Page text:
Do you lack passions? Or have trouble mastering a skill?
Working from home and lack the ability to focus?
Want to learn how to code, write, or design but struggling to grasp the fundamentals?
A wide range of problems can be solved with a single solution.
I’ll let you in on a method used by peak performers, leaders, CEOS, navy seals use to unlock true potential, master their craft, and hack their biology into a state of laser-like focus and effortless action.
Flow is a state of high performance.
Flow is when you bring together multiple skills you’ve mastered while executing without conscious intervention.
Flow is the magical intersection of action and awareness. Our sense of self and self-consciousness dissipates. We’re completely immersed in the task at hand.
Flow is a powerful state that can be neurochemically draining, but when approached properly, it enables you to achieve the seemingly impossible. To future-proof your mind and access these peak flow states, it’s essential to understand the flow cycle.
What Is The Flow Cycle
Flow can be mapped out as part of a four-phase cycle so we know where are in the cycle and can initiate the next step, maximizing our time in flow.
The flow cycle is a roadmap for harnessing our abilities and channeling them toward peak experiences. Each phase offers unique neurochemical dynamics and psychological characteristics that shape our performance, and well-being, and helps us get things done.
Time is money.
From the initial struggle that sparks motivation and goal-directed behavior to the release stage where we let go of conscious control, paving the way for automatic processing, and finally reaching the flow state itself, where our skills and focus align effortlessly, before deploying active recovery, the flow cycle guides us towards exceptional performance.
Flow is the fine balance of skill and challenge so you stretch, not snap. Understanding the flow cycle prevents you from snapping.
You’re learning to use your neurobiology to work for you, instead of against.
Phase 1: Struggle
You know that feeling of discomfort when you’re starting a new task or challenge but you don’t have a full handle on it yet? You may feel frustrated, anxious, and insecure as your brain is brimming with beta waves. This struggle is real.
For example, a writer starting a new book and struggling to get the initial words and ideas out. A student learning how to code. An aspiring surfer’s first time in the ocean.
This phase may seem counterintuitive to flow but it’s required for growth. Your brain needs to be kicked out of its comfort zone— triggering that fight-or-flight response will put you into high gear needed for momentum to learn.
Crawl, Walk, Run
The right amount of stress will help tighten your focus to cultivate deeper learning.
The challenge-to-skill balance is a flow trigger: activity needs to be challenging yet within your abilities so anxiety doesn’t paralyze you from the action, yet it can’t be below your current skill level otherwise you’ll get bored. When you are bored, you’re not paying attention.
Neurochemically Speaking: How To Struggle Gracefully
The struggle can be scary. Learn to label your emotions and know that between stimulus and response, there is a space. Get into that gap, and tell yourself it’s going to be okay.
Anxiety and excitement are the exact same neurochemical signatures: in the struggle phase, cortisol surges and norepinephrine spikes as your body prepares for action.
Use cognitive reframing to help your brain understand what’s going on and turn anxiety into excitement.
A Harvard Study showed that just by simply repeating, “I’m so excited”, three times can shift your mental state. I personally used this technique to fall in love with a grueling local hike. Your mind is incredible and listening to everything you say and think.
Herbert Benson, a renowned researcher who made significant contributions to understanding the struggle phase of the flow cycle emphasized the importance of reframing the challenges encountered during the struggle phase as opportunities for growth and transformation.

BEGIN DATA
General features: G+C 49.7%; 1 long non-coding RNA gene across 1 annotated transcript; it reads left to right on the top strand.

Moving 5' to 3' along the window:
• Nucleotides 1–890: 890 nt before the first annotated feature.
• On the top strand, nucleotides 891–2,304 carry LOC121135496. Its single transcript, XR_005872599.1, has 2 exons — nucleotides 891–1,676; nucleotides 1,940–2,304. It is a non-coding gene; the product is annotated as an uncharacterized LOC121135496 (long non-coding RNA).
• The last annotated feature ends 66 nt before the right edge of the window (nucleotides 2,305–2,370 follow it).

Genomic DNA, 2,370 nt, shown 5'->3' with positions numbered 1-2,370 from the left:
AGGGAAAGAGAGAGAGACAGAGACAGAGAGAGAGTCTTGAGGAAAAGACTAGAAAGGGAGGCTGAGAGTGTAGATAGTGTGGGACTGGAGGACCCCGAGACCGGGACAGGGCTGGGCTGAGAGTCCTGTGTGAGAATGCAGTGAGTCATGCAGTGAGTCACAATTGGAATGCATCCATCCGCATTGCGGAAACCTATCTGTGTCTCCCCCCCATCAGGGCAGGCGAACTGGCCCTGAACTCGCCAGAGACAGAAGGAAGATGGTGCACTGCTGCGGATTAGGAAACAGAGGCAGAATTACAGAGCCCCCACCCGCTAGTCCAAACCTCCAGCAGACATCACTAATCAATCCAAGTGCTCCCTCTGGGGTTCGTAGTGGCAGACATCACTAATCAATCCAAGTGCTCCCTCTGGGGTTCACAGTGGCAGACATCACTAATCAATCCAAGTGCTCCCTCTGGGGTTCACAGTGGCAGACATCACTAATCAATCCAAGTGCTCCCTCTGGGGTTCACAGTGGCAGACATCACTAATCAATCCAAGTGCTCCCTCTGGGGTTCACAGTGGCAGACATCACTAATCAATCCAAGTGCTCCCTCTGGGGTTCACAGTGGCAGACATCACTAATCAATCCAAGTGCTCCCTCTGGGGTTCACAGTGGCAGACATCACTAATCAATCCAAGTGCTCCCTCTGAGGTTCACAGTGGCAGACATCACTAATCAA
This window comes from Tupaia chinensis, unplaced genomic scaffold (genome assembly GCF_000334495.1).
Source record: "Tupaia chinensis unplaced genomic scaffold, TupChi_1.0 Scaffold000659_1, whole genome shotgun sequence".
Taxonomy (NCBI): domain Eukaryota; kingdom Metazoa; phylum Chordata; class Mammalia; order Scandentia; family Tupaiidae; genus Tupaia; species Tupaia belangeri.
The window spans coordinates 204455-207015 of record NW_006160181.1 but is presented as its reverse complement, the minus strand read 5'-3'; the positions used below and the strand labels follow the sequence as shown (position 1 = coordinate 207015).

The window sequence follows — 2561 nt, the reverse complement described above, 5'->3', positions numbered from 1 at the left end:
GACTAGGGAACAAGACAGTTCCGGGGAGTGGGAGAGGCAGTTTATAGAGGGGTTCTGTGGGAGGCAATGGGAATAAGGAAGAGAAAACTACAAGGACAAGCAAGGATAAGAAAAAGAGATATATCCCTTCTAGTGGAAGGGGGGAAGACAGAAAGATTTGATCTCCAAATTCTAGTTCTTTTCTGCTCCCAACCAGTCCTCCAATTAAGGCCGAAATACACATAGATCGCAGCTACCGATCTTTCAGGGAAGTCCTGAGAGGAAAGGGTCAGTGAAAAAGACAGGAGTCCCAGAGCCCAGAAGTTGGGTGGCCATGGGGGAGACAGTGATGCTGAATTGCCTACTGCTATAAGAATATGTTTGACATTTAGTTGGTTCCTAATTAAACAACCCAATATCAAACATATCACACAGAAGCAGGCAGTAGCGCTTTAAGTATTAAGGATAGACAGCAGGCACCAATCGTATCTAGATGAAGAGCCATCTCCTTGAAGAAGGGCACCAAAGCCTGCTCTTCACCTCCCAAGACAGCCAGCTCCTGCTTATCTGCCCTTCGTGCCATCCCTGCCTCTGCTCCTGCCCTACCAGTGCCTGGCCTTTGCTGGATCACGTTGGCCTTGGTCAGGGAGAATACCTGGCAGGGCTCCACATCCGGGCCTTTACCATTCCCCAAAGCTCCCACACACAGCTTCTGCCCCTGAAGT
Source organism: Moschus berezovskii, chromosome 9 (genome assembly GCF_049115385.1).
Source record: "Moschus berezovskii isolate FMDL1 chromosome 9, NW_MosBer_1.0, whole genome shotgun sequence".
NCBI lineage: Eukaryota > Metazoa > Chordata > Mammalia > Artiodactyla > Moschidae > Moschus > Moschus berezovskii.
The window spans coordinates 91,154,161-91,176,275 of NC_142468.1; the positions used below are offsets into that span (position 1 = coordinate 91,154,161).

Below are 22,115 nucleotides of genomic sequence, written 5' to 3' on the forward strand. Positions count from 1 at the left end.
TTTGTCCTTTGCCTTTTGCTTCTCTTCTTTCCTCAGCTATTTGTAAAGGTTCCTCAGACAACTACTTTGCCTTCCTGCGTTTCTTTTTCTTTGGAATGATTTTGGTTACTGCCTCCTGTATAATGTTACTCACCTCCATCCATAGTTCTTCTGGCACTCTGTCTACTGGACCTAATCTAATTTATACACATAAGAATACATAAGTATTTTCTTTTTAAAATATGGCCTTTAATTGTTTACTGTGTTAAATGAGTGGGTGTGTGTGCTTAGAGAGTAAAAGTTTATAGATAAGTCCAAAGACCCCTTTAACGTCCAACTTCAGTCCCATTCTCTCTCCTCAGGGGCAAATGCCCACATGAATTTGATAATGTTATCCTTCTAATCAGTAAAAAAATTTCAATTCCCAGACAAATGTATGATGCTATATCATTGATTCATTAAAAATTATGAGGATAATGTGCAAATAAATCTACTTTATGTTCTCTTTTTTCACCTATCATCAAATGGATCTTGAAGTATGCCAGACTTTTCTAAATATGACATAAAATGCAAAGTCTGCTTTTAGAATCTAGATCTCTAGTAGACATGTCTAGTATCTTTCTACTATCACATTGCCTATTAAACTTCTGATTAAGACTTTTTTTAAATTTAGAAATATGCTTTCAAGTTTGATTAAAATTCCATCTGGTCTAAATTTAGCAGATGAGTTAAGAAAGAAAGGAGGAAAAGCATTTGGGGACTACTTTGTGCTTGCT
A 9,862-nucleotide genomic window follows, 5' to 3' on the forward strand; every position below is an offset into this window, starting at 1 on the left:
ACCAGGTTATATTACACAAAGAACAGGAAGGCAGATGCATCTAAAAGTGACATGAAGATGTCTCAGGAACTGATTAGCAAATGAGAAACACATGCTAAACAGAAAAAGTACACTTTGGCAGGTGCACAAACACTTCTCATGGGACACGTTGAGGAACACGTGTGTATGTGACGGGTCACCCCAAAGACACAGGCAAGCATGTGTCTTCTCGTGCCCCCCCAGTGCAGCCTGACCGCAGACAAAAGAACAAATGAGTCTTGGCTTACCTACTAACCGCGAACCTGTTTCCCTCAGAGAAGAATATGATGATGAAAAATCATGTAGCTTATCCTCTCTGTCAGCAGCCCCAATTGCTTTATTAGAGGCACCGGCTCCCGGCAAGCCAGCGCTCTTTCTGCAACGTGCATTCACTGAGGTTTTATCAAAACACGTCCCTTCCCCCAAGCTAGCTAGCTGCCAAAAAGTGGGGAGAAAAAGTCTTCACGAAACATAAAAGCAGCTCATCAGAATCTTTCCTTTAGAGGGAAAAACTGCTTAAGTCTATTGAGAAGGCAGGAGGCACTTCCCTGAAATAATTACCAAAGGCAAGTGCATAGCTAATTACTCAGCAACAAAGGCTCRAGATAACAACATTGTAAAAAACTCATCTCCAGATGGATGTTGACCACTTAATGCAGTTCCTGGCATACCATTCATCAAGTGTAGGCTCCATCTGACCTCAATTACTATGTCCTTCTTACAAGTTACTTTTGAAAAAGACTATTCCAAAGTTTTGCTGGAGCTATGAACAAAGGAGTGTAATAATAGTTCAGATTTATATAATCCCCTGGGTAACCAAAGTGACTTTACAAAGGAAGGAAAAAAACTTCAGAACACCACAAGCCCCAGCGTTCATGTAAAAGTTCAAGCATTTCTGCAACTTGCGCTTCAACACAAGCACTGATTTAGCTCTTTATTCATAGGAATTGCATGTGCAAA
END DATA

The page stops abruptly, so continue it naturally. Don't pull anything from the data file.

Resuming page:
Breathwork for parasympathetic activation using techniques such as box breathing (4-4-4-4) and psychological sign (double inhale and long exhale) can also help you navigate your fear and anxiety.
Pro-tip: Upgrade Your Mindset
People with a fixed mindset won’t expend energy to even try so they’ll fail during the struggle phase. People with growth mindsets are excited to learn, open to constructive criticism, inspired by the success of others, and persevere in spite of failure.
Embrace a growth mindset by determining if you have a fixed or growth mindset, explore where your fixed mindset may stem from (eg. upbringing, environment, friends), and understand that we are forever evolving creatures (neuroplasticity). Now you’re aware, you can begin to set your environment up for success by surrounding yourself with like-minded and positive people that will inspire you to change.
Cognitive reframing: learn to reframe every challenge as an opportunity. When you have to do something that scares you, say to yourself, “I can’t wait to solve this problem!” Because on the other side is growth.
Phase 2: Release
We have limited memory processing capability as our brains can only hold about 7 bits of information at all times.
When you feel you’re hitting a wall in the struggle phase, you need to know when to stop to avoid burnout and completely drain your cognitive reserves.
Peak performers know when your mind is quiet, that’s when the magic happens; insights, aha moments. In the release phase, your subconscious goes into an incubation phase.
Neurochemically Speaking: Strategies for Effective Release
Pay attention when you’ve crossed the line because it takes discipline to release.
Your brain undergoes a shift as it releases nitric oxide, a signaling molecule***,*** flushing stress hormones (cortisol and norepinephrine) from your system, marked by a decrease in prefrontal cortex activity (problem-solving, decision-making, and goal-setting).
The release stage is crucial for entering the flow state as it allows the brain to let go of conscious control, facilitating a transition from deliberate thinking to automatic, subconscious processing.
The best way to release is embodied physical activity where you don’t exhaust yourself with intensive exercise but take on light movement to quiet your brain. These activities release calming alpha brain waves, associated with being calm and relaxed. Research shows alpha waves can facilitate creative insights, clarity, cognitive flexibility, and the ability to overcome challenges.
Pro-Tips For Release